In February this year, Mr Hussain succeeded in his bid for a hawker stall at Tekka Market and Food Centre with a monthly rent of $5,001.
It was the highest successful bid received at the food centre, more than double last year's highest bid of $2,333. It was also $1,001 more than the second-highest bid received for the same stall.
Data collated by The Sunday Times from the National Environment Agency's (NEA) list of successful tender bids last year showed that the average rent for a stall at Tekka Market and Food Centre was $1,335. Mr Hussain's bid was almost four times more than that.
"No choice lah. We have to (go) a little higher to get it," said the briyani seller, who declined to give his full name.
He has four relatives selling food at the same food centre. He was willing to place a much higher bid to secure the stall that is next to his brother's and also near the entrance of the food centre.
Last month, a woman successfully bid $10,028 for a stall to sell drinks at Chomp Chomp Food Centre. But she terminated the lease on the day she signed it, said NEA, which called the bid an "outlier".
Although NEA data did not show a rise in rentals across hawker centres, experts said the system could pose a risk of overbidding at some hawker centres with high footfall.
Out of the 33 successful tenderers in July's tender exercise, three winning bids were double the price of the second-highest bid. About 12 winning bids were at least 50 per cent higher than the second-highest bid.
ZACD Group executive director Nicholas Mak warned that overbidding could run counter to the Government's objective of keeping the cost of living low. He said: "The most recent few transacted rentals become the new benchmark for the next batch of stalls out for tender."
Sometimes hawkers get misleading information. "They hear rumours that a particular stall was bid for $4,000, so they bid $5,000," said Mr Mak. "They don't do a financial feasibility study and they may have an overly optimistic outlook."
A high turnover rate can be seen in some hawker centres, which could be a sign that hawkers struggle to sustain their businesses.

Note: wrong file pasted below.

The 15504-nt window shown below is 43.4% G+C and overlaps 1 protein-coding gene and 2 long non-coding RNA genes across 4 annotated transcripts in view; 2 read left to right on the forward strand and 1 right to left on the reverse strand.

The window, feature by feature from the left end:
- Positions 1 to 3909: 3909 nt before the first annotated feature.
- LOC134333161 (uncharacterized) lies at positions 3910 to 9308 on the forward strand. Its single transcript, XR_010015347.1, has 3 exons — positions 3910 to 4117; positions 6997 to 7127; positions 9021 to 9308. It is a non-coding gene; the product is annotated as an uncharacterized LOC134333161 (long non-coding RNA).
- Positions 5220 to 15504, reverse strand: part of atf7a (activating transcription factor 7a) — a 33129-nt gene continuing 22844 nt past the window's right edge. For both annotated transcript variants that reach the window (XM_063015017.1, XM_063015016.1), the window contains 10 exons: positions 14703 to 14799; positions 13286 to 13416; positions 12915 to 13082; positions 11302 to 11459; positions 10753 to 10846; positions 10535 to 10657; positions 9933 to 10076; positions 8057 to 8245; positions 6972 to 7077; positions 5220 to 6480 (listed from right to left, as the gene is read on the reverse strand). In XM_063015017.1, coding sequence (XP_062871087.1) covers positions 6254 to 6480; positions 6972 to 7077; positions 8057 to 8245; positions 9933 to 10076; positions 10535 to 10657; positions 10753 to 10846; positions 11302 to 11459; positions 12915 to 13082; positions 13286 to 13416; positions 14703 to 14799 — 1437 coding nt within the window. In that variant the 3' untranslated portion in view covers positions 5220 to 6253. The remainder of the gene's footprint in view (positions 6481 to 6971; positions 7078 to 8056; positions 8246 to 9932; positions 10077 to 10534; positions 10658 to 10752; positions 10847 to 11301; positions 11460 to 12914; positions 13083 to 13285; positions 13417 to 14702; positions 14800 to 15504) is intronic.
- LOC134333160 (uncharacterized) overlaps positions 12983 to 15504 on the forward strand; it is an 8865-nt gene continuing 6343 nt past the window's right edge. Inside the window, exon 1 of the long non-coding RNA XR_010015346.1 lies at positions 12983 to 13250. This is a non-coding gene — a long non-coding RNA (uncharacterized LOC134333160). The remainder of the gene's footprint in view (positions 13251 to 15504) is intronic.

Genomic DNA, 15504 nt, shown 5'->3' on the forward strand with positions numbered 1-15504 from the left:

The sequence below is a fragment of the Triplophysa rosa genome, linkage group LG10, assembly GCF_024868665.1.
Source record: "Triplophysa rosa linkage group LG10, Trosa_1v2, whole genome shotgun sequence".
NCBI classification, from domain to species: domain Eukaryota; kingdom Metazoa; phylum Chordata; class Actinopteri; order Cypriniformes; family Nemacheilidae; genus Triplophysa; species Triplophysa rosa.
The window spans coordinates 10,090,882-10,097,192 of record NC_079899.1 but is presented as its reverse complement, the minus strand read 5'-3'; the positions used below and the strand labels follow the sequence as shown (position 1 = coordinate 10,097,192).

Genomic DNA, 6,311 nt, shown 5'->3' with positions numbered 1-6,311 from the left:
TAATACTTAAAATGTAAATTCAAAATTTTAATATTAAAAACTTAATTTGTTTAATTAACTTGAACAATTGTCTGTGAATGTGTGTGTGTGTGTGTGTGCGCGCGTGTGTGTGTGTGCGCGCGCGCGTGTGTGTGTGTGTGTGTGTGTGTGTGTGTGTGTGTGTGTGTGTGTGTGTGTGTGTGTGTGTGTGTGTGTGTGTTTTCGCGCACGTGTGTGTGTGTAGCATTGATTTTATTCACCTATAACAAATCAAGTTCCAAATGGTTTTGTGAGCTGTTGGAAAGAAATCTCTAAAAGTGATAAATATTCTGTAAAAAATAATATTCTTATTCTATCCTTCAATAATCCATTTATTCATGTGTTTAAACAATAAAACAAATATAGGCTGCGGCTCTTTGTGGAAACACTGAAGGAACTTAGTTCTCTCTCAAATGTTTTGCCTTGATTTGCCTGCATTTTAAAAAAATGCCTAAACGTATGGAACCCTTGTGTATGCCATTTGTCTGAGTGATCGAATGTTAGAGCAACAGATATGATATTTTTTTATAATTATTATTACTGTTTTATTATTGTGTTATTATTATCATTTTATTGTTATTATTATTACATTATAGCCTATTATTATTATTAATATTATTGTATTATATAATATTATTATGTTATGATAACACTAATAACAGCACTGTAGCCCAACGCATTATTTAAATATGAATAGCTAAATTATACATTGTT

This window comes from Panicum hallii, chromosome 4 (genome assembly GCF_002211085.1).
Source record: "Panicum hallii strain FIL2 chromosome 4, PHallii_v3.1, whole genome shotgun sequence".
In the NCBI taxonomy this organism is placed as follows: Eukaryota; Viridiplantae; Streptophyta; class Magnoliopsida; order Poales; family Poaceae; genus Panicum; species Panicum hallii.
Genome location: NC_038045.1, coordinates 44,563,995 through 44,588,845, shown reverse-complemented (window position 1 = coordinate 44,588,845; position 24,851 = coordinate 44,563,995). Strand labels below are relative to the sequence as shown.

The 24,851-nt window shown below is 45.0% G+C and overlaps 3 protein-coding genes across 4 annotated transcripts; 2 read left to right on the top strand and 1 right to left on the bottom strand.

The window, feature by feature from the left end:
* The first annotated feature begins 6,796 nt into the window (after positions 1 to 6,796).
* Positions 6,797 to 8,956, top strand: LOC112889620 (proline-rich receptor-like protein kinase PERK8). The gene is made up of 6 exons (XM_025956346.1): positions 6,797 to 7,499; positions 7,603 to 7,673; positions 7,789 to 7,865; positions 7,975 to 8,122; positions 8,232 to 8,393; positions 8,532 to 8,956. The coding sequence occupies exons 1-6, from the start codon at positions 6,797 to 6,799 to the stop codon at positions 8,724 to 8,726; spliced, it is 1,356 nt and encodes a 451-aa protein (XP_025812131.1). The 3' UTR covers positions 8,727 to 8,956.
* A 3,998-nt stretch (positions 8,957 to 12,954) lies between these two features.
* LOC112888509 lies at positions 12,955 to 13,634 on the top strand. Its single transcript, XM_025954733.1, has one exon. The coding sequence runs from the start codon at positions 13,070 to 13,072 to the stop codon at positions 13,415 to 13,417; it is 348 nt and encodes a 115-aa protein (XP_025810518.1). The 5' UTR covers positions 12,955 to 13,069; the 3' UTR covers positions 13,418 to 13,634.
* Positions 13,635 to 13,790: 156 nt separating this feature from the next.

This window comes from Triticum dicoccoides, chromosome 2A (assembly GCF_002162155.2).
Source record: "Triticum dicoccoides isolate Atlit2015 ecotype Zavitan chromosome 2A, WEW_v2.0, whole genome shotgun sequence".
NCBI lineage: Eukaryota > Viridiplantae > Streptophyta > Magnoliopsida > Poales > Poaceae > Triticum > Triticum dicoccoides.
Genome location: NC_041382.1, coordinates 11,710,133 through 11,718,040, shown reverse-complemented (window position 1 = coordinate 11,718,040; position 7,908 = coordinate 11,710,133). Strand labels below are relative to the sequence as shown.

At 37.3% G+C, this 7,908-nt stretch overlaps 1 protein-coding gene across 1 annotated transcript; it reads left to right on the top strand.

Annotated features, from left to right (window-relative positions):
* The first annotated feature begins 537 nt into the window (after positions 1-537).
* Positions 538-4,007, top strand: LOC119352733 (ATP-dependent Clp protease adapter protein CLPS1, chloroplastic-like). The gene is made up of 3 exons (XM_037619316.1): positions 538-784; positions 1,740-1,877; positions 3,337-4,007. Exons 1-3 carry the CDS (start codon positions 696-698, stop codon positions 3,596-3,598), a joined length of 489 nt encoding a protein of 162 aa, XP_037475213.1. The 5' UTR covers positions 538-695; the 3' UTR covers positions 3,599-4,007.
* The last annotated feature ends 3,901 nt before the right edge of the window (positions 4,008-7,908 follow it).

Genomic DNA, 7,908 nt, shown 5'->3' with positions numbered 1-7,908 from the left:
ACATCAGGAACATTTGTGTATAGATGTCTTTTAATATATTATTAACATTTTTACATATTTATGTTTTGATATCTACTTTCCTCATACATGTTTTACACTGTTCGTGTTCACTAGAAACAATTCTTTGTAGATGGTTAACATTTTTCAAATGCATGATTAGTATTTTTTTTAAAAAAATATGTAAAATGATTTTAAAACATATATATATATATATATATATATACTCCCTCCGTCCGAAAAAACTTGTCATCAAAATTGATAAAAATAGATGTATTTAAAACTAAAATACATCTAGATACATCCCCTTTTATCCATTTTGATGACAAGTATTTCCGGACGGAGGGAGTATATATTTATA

Data showed that Amoy Street Food Centre, Maxwell Food Centre, Chinatown Complex Food Centre, Golden Mile Food Centre and Taman Jurong Market and Food Centre had the highest number of successful tenders between 2013 and this year.
The Sunday Times found about 10 vacant stalls during a visit to a hawker centre in Circuit Road last month. NEA's website showed three of the stalls were awarded in July's tender exercise.
Mr Cheng Teck Hua, 60, who has been selling satay at the hawker centre for four years, said: "Many of the stalls here have been vacant since last year. Some of the new businesses operated for only one to two months and decided to terminate their leases."
Ms Bui Thi Yen, 30, who sells Vietnamese food, might give up her stall if she still suffers losses this month. "I suffered a loss of almost $2,000 last month. It's mainly the cost of food ingredients, utilities and rent ."
Ms Bui successfully bid $818 for her stall last November, but started her business only on Aug 5.
Every month, NEA, which manages 114 hawker centres, lets out vacant stalls under the Hawker Stall Tender Scheme in order to ensure transparency in the allocation of stalls. In 2012, it removed the reserve rent for stalls to allow rentals to fully reflect market conditions and award stalls to the highest bidders.
It said the average successful bid for its cooked food stalls in the last three years was $1,514. In 2014, a stall was tendered for just $1.
The Sunday Times found that bids for halal cooked food and Indian cuisine stalls tend to be much lower than other cooked food stalls.
One cooked food stall at East Coast Lagoon Food Village was tendered for over $2,700 in 2014. The latest tender for the same unit, which has been reclassified as an Indian cuisine stall, saw the bid drop to $38 in March this year.
But there are exceptions, like Mr Hussain's stall.
Mr Hussain, who charges $5 for a plate of briyani, said he has to make $500 sales a day to cover his costs. "My family has been selling food here for many years... Indian business can survive in Tekka."